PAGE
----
The following ingredients are essentials in the gluten-free kitchen. You’ll often hear many of them referred to as “gluten-free grains”, even though some are technically considered seeds, cereals, grasses, etc. I will continue using the term “grain” for sake of consistency. It’s worth playing around with these ingredients and introducing some new favorites into your diet. Once you’re used to the heartiness of whole grains, anything overly refined (“white bread”) just tastes insipid. And from a nutritional standpoint, many of these items are absolute powerhouses—high in protein, fiber, iron, and calcium.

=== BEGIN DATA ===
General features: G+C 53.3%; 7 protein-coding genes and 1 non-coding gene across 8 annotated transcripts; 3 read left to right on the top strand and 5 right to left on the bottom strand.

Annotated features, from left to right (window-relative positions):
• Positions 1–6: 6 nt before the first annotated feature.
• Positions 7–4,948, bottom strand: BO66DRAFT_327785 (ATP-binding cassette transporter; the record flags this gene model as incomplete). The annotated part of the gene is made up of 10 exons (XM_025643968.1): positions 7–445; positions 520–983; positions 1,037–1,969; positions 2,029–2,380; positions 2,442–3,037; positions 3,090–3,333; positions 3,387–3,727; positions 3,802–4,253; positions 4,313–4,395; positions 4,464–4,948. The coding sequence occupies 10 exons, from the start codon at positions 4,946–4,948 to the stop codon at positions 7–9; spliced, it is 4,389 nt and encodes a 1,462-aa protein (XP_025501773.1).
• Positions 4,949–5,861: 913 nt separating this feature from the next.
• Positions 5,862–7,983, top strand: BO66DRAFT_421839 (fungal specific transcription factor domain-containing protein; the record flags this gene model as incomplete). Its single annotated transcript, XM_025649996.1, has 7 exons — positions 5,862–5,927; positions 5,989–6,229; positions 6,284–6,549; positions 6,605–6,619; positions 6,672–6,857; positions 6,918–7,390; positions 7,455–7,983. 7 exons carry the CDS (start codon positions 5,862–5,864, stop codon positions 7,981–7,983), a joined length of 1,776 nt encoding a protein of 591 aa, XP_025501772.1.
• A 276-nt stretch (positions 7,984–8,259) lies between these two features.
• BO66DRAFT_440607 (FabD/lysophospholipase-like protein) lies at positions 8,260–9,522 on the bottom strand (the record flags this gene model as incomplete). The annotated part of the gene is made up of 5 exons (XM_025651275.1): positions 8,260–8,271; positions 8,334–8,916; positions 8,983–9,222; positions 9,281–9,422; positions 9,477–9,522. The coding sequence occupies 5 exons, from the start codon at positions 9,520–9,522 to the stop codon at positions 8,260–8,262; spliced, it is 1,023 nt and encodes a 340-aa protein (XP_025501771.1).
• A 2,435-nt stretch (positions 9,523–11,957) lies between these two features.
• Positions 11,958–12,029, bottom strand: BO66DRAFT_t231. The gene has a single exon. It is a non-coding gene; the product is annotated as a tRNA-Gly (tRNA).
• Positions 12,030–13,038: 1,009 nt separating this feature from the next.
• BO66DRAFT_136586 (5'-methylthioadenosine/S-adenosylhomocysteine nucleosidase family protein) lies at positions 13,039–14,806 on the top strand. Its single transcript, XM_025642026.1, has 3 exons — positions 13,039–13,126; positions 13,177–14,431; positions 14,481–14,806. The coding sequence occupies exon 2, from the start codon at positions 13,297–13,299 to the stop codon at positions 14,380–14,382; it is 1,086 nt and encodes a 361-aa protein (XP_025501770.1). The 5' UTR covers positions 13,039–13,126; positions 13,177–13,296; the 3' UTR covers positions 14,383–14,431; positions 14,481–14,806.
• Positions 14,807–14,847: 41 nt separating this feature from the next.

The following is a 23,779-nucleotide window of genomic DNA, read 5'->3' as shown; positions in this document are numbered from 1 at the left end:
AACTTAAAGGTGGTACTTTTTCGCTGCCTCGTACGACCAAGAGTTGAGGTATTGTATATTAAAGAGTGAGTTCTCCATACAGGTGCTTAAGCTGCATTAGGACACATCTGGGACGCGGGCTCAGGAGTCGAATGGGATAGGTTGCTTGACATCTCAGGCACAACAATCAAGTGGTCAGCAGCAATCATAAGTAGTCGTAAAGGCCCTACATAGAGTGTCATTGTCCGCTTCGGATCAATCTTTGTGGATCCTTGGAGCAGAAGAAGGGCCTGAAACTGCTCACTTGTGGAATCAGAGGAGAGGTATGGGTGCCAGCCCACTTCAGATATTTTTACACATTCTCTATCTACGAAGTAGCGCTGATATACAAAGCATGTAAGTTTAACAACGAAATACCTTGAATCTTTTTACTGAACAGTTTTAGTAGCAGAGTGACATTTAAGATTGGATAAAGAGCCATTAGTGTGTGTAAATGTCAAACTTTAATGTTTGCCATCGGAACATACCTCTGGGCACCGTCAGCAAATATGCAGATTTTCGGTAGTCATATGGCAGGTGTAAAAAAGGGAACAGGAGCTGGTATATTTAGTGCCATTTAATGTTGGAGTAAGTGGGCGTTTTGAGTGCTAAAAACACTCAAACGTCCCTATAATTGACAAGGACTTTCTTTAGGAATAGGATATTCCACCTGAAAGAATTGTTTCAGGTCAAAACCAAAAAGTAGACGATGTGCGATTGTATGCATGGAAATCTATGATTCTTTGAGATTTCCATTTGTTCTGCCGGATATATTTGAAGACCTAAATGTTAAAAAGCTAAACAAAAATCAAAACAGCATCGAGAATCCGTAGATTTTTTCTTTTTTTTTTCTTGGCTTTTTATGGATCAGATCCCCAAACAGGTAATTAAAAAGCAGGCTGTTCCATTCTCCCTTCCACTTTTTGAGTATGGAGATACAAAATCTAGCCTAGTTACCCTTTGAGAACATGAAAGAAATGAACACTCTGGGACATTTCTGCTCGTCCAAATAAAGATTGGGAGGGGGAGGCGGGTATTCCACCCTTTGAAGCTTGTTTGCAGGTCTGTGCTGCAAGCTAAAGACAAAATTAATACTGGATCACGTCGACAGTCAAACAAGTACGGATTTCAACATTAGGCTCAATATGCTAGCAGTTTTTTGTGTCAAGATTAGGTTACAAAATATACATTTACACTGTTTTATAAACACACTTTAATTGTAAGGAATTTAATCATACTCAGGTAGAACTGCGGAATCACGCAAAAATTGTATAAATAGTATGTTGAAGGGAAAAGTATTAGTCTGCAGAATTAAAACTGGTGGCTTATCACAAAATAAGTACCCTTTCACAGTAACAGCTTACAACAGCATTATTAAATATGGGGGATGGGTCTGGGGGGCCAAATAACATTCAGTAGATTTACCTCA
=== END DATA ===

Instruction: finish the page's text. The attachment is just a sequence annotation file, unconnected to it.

In order to achieve this higher level of nutrition, outer layers of the grain, such as the bran, often remain intact. Consequently, whole grains have a tendency to turn rancid faster. Store them in an airtight container in a dark, cool location or in the refrigerator. (The flours even do well in the freezer.) Always give them a sniff before using: if they smell dull, cardboard-y, or generally off, it’s time for a new bag. I keep nuts refrigerated as well, but I do store beans in my pantry.